So, to return to my original point, the revelation that Jon Karl's emails were fabricated by Republicans doesn't change his original story. It was a nothing burger then and it's a nothingburger now.

It does, however, create a new story, and it should be a bit of scandal: Who in the Republican Party leaked the false emails to Jon Karl and why did he report them? After all, whoever did this is (a) privvy to classified information and (b) is more interested in scoring political points than protecting the country's national security. It's a question worth asking, not that there's a chance in hell Jon Karl will answer it—or that Darrell Issa will investigate it.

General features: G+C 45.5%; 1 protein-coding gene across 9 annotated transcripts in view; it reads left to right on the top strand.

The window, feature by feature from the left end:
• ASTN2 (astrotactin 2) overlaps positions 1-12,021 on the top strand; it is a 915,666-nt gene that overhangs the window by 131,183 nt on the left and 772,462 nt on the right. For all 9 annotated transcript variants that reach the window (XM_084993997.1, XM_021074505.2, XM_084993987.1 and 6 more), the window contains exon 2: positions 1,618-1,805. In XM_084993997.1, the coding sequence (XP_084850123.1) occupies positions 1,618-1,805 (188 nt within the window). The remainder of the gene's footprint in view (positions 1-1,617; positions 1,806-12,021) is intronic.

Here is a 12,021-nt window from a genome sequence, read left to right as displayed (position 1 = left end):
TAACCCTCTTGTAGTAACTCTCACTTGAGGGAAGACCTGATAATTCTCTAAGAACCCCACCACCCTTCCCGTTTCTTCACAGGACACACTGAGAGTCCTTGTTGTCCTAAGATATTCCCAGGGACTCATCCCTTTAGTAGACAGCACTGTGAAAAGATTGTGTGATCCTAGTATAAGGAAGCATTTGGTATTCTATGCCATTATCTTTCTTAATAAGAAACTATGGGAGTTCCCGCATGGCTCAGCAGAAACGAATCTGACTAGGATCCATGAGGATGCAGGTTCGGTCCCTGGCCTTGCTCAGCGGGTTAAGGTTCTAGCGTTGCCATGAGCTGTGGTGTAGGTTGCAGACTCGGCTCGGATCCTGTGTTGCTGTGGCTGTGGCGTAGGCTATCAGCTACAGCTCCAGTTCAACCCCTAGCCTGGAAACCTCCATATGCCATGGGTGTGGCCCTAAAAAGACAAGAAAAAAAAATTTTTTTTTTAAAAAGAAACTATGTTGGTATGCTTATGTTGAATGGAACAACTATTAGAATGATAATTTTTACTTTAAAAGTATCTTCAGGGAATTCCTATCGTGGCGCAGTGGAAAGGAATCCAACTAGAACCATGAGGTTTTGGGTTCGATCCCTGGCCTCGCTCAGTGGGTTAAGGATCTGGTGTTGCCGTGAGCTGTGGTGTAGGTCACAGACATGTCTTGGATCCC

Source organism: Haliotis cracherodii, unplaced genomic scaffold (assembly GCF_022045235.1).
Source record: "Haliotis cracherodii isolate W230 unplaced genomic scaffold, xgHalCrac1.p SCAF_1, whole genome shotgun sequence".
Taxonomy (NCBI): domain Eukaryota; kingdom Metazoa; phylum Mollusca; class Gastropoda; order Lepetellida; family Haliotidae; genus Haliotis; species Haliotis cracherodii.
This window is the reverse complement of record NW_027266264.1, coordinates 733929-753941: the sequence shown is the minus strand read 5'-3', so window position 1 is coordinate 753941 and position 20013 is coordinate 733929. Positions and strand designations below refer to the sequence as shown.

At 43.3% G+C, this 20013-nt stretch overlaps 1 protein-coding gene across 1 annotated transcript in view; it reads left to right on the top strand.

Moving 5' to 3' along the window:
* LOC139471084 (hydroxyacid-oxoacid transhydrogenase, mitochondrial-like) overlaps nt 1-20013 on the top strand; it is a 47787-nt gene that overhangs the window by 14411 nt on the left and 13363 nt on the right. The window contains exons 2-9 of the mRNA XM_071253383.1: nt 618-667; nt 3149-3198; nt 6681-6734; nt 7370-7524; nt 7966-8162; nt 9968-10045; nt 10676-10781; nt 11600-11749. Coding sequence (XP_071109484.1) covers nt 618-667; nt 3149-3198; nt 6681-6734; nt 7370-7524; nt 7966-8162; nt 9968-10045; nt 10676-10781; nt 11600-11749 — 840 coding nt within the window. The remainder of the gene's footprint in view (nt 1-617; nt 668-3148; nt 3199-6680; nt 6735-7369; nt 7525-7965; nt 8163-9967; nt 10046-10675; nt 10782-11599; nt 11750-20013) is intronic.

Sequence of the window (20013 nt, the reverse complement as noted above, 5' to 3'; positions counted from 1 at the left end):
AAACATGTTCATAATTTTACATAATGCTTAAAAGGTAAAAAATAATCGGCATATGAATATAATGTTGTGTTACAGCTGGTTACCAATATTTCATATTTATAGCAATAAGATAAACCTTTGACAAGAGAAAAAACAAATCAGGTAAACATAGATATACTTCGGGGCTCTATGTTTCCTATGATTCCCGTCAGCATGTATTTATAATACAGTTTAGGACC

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Reposted from Ian Reifowitz by Ian Reifowitz
Alex Castellanos
Say what?
Benghazi. The IRS. AP phone records. The failures for which Barack Obama will be remembered are not just those of one man or one administration. They are the failures of an old idea, that big, old, dumb, top-down, factory style government can manage the complexities of modern times. The institutions of the past had their day but can't keep up with the hyper-connected, adaptive society we see emerging.
This is the latest in Republican thinking, via GOP strategist Alex Castellanos, writing at CNN. He says that these various matters represent "the constant and consistent failure of 'progressive government.'"

Maybe I'm just not sophisticated enough, "adaptive" or "hyper-connected" enough to understand this new-fangled Republican thinking. Maybe I'm stuck in "big, old, dumb, top-down" ways of thinking.